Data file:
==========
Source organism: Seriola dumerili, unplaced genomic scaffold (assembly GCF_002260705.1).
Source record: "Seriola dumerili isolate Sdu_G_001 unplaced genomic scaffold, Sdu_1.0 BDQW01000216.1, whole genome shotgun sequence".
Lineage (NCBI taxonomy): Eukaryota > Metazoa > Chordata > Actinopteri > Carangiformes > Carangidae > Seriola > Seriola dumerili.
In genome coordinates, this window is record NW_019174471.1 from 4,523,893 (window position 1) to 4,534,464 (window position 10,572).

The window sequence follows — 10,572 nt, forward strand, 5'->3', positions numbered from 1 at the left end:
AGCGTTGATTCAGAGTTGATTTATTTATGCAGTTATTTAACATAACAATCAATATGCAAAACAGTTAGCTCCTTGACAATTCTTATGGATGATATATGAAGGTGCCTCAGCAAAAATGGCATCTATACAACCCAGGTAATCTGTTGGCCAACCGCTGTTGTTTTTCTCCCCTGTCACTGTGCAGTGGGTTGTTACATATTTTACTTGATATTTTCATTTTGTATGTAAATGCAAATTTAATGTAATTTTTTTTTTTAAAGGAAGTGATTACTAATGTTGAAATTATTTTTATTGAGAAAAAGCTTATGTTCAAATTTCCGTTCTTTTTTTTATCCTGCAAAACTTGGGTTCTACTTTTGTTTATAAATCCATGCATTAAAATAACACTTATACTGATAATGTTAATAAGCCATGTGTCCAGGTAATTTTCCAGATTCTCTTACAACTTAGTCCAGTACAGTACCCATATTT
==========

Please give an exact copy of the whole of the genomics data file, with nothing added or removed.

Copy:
Source organism: Seriola dumerili, unplaced genomic scaffold (assembly GCF_002260705.1).
Source record: "Seriola dumerili isolate Sdu_G_001 unplaced genomic scaffold, Sdu_1.0 BDQW01000216.1, whole genome shotgun sequence".
Lineage (NCBI taxonomy): Eukaryota > Metazoa > Chordata > Actinopteri > Carangiformes > Carangidae > Seriola > Seriola dumerili.
In genome coordinates, this window is record NW_019174471.1 from 4,523,893 (window position 1) to 4,534,464 (window position 10,572).

The window sequence follows — 10,572 nt, forward strand, 5'->3', positions numbered from 1 at the left end:
AGCGTTGATTCAGAGTTGATTTATTTATGCAGTTATTTAACATAACAATCAATATGCAAAACAGTTAGCTCCTTGACAATTCTTATGGATGATATATGAAGGTGCCTCAGCAAAAATGGCATCTATACAACCCAGGTAATCTGTTGGCCAACCGCTGTTGTTTTTCTCCCCTGTCACTGTGCAGTGGGTTGTTACATATTTTACTTGATATTTTCATTTTGTATGTAAATGCAAATTTAATGTAATTTTTTTTTTTAAAGGAAGTGATTACTAATGTTGAAATTATTTTTATTGAGAAAAAGCTTATGTTCAAATTTCCGTTCTTTTTTTTATCCTGCAAAACTTGGGTTCTACTTTTGTTTATAAATCCATGCATTAAAATAACACTTATACTGATAATGTTAATAAGCCATGTGTCCAGGTAATTTTCCAGATTCTCTTACAACTTAGTCCAGTACAGTACCCATATTT